Repositioning of dysfunctional displaced central venous implanted port

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“Observational analysis of percutaneous repositioning of displaced port-catheters in patients with dysfunctional central-venous port-systems” Massmann et al (2015).

Reference:

Massmann, A., Jagoda, P., Kranzhoefer, N. and Buecker, A. (2015) Percutaneous Re-positioning of Dislocated Port-Catheters in Patients with Dysfunctional Central-Vein Port-Systems. Annals of Surgical Oncology. April 9th. .

Abstract:

PURPOSE: Observational analysis of percutaneous repositioning of displaced port-catheters in patients with dysfunctional central-venous port-systems.

METHODS: A total of 1061 patients with dysfunctional venous pectoral port-systems were referred for port-angiography. Dislocated port-catheters were identified in 37 (3.5 %) patients (11 males, mean age 58.1 ± 7.2 years; 26 females, 57.0 ± 13.5 years) 3.9 ± 6.6 months (range 1 day-26 months) after port-implantation. Percutaneous repositioning in all patients was performed by transfemoral catheter maneuvers, snaring, or wire-assisted long-loop snaring. Primary endpoint was successful repositioning. Safety endpoints included port-damage or procedure-related complications. Follow-up encompassed routine clinical and radiological controls, including chest X-ray or computed tomography for 12.9 ± 17.9 (range 1-81) months.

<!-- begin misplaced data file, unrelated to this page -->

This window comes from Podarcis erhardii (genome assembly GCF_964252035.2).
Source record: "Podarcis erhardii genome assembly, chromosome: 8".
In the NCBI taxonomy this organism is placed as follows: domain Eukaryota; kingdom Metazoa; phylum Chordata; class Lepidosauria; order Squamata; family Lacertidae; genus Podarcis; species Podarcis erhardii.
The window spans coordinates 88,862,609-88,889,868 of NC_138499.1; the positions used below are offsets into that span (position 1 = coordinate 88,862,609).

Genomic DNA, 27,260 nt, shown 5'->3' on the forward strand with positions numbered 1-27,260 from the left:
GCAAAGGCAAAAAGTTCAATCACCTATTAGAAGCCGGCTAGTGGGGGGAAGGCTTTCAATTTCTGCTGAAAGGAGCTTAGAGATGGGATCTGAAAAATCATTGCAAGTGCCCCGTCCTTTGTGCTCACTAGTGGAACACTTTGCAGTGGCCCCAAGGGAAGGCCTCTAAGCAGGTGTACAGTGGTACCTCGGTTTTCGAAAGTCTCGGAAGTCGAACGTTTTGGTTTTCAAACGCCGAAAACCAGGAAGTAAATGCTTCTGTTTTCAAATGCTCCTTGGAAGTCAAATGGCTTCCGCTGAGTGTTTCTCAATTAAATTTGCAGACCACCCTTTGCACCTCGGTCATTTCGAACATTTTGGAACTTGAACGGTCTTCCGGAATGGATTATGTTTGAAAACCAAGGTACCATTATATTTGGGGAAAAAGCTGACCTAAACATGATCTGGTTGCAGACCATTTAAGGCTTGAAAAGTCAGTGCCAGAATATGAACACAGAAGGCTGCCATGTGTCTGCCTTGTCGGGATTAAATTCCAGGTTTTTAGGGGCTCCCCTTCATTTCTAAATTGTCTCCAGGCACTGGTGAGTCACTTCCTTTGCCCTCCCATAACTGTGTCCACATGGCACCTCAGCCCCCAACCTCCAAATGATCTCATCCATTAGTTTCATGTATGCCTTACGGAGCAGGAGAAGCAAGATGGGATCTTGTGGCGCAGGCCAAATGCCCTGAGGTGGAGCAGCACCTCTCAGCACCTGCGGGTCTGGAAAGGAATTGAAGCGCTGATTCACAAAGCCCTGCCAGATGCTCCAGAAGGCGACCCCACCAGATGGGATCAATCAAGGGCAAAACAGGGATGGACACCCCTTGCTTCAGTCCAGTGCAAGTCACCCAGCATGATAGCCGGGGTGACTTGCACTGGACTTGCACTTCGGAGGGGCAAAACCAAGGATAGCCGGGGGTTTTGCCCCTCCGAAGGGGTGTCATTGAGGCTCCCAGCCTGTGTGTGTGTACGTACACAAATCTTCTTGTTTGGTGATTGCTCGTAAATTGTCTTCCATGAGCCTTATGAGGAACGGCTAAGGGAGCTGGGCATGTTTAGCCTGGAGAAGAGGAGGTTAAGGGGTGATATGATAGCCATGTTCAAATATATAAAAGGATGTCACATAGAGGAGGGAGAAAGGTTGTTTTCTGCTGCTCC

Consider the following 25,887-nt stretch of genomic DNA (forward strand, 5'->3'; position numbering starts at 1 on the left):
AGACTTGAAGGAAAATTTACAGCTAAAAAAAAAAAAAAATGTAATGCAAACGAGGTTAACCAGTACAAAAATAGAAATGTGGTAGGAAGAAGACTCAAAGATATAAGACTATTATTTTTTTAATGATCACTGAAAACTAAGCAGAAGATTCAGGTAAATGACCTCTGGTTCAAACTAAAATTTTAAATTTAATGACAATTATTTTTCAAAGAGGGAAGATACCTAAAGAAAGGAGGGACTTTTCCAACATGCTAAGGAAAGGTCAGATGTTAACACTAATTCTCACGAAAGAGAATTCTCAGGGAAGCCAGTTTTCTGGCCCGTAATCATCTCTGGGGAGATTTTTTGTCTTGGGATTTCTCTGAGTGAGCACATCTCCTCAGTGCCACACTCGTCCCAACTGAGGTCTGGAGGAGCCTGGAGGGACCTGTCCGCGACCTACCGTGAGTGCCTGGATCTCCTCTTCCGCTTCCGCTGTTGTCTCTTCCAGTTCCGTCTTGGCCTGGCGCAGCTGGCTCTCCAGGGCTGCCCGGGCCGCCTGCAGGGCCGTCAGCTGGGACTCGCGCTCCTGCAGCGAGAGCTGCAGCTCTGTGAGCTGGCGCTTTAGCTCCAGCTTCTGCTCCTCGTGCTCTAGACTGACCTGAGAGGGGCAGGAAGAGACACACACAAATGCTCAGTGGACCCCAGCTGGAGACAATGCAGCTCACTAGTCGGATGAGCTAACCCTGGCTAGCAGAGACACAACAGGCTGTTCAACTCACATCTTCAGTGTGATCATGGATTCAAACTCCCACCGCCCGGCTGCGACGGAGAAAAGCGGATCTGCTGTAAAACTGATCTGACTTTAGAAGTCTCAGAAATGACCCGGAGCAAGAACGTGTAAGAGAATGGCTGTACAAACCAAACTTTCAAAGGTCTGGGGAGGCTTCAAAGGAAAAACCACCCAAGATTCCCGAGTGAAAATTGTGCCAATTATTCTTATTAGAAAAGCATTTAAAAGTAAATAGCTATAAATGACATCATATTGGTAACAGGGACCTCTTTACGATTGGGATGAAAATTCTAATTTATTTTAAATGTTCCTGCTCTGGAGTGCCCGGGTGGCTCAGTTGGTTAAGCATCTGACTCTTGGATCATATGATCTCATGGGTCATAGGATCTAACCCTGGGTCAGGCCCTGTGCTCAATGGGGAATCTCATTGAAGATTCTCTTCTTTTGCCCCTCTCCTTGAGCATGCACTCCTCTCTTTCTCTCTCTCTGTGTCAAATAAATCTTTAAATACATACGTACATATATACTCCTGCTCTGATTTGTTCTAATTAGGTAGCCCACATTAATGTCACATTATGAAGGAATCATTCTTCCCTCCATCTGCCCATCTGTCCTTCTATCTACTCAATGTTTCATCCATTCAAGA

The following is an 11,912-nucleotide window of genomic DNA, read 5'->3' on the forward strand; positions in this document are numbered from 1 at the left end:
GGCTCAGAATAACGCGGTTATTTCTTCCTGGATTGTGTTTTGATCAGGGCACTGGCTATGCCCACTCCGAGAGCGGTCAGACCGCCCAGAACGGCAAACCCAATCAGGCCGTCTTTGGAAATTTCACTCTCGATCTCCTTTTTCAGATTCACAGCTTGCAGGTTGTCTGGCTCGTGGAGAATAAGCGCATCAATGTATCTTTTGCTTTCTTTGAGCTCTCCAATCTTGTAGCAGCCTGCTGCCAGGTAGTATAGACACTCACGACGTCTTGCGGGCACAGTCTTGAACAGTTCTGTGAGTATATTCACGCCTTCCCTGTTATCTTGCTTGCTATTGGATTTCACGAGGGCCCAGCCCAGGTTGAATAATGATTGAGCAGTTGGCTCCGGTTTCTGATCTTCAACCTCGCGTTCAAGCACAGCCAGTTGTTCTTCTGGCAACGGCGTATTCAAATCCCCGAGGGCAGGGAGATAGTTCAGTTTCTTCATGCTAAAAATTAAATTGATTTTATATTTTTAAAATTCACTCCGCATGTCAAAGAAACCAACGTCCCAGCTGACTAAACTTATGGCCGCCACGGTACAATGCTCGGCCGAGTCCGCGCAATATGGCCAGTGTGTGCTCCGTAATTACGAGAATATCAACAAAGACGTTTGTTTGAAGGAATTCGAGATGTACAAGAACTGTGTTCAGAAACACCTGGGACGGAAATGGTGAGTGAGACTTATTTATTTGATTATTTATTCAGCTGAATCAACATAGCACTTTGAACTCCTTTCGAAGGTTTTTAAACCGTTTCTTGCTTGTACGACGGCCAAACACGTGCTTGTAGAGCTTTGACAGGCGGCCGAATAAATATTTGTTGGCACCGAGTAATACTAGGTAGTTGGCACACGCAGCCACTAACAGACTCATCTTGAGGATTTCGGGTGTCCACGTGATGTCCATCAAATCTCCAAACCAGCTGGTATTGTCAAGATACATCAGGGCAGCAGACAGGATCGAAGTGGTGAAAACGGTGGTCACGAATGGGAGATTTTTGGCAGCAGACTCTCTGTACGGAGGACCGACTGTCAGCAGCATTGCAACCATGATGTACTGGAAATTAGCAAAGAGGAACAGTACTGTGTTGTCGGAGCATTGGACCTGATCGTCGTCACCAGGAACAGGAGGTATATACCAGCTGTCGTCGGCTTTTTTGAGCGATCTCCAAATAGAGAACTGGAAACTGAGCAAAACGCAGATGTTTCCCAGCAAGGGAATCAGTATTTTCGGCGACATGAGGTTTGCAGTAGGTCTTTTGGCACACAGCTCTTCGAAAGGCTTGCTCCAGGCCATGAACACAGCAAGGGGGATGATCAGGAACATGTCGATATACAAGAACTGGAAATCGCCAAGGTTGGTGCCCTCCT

RESULTS: Clinical signs of port-dysfunction due to dislocation of port-catheters included difficult aspiration in 23 (62.2 %), resistance or inability to inject in 17 (46.0 %), and pain during injection in 2 (5.4 %) patients. Primary technical success for repositioning displaced port-catheters was 97.3 % (36/37 patients). In 1 (2.7 %) patient, repositioning failed due to complete embedding of the port-catheter in an extensive chronic jugular vein thrombosis (Paget-von-Schroetter syndrome) that prevented endovascular access to the port-catheter. Redisplacement occurred after initial successful repositioning: immediately in two patients due to a too short port-catheter (two-tailed Fisher’s exact-test, p = 0.0101), and in two patients with appropriate catheter-length after 5, resp. 7 months. No procedure-associated complications, e.g., port-catheter disconnection or disruption, occurred.

CONCLUSIONS: Repositioning of dysfunctional displaced central-venous port-catheters with appropriate catheter-length is safe and effective. Even challenging conditions, e.g., wall-adherent port-catheter tip or a thrombosed catheter-bearing vein are feasible. Repositioning of too short port-catheters is ineffective.

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